In a few years, Kankyo Tannier has become a star nun. Is it compatible? Difficult to judge. In her forties, she was ordained a Buddhist nun in 2002, in the Soto Zen tradition. Passionate about horses and the voice (she incorporates chanting of Buddhist mantras into her courses), she teaches meditation, gives conferences, writes a blog on the Huffingtonpost website and writes books for the general public. In search of the present time, a nod to Marcel Proust, does not make our past emerge from a madeleine dipped in a cup of tea. Kankyo Tannier does not try to plunge us into our memories or send us to a psychoanalyst. She also warns us against the misdeeds of personal development, which can lead to “hyper-psychologization”: “For some people, each event in life becomes subject to analysis, dissertation, rationalization. Undoubtedly, some discoveries are correct, but at what cost! While we were thinking, life passed in front of us, incognito,” she warns.
“I would like so much, like Buddha, to sit at the foot of a tree for 49 days and achieve enlightenment (…) And then, I stub my toe against a piece of furniture, like that famous Chinese Zen master, and come back to earth in my normal condition. Ouch! »
His credo is the present moment. To access it, she invites us on a journey in her company, nourished by her personal experiences. She does not hesitate to practice self-mockery to desacralize her function and show that, nun as she is, the pitfalls of ordinary life catch up with her. “I would like so much, like Buddha, to sit at the foot of a tree for 49 days and achieve enlightenment (…) And then, I stub my toe against a piece of furniture, like that famous Chinese Zen master, and come back to earth in my normal condition. Ouch! »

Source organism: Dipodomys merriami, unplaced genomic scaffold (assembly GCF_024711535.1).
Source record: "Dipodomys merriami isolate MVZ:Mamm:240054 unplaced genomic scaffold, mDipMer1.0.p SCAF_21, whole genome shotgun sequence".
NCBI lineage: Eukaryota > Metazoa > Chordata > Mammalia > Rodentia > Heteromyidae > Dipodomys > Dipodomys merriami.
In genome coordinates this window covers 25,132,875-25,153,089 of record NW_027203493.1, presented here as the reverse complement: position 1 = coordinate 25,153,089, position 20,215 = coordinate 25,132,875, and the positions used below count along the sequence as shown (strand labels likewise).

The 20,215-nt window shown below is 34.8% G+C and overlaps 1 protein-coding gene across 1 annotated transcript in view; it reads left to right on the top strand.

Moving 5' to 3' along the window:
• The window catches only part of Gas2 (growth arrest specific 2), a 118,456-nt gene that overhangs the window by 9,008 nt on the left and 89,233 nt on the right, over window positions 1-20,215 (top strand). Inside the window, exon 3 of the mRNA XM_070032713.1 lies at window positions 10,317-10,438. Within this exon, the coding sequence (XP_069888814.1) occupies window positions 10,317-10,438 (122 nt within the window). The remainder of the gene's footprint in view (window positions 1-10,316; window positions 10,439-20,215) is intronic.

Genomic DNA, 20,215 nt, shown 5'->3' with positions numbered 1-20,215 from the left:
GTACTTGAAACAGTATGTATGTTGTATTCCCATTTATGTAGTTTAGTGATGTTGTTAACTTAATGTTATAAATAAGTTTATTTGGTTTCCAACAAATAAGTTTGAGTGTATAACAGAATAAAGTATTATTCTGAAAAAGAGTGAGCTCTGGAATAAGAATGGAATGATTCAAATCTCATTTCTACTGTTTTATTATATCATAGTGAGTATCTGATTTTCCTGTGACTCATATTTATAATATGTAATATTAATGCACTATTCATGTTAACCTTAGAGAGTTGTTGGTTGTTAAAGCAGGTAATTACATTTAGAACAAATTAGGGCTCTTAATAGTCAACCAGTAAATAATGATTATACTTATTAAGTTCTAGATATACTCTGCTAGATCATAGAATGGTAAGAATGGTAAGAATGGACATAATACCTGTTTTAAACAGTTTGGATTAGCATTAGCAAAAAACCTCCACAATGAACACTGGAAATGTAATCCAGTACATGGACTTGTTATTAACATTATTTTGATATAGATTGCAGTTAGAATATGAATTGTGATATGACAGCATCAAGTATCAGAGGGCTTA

The rituals of digital freedom
With humor and joie de vivre, Kankyo Tannier gives advice on practices and simple rituals to apply. For example, walking meditation (kinhin), creating an altar at home (with a picture of an inspiring person or landscape, flowers, an incense pot, a container for the offering of water ). Or the ritual of hitchhiking, inspired by his need to make the link between his life at the monastery zen and the more hectic one in the heart of the student district of Strasbourg. “Pause what you are doing, breathe and become aware of your body. In this way, the mind suddenly disconnects, and the ritual of stopping allows you to be in the present moment again. Note this chapter that would have made Buddha smile: “Me, myself and my phone: how to regain your freedom? “, integrating some “rituals of digital freedom” while benevolence for our contemporary addictions.
The fundamentals of the Dharma (teaching of the Buddha) are however too diluted here to be able to classify this work in the category of books on Buddhism. By "distilling bubbles of spirituality in everyday life", Kankyo Tannier tries above all to create a link between the general public and Buddhism.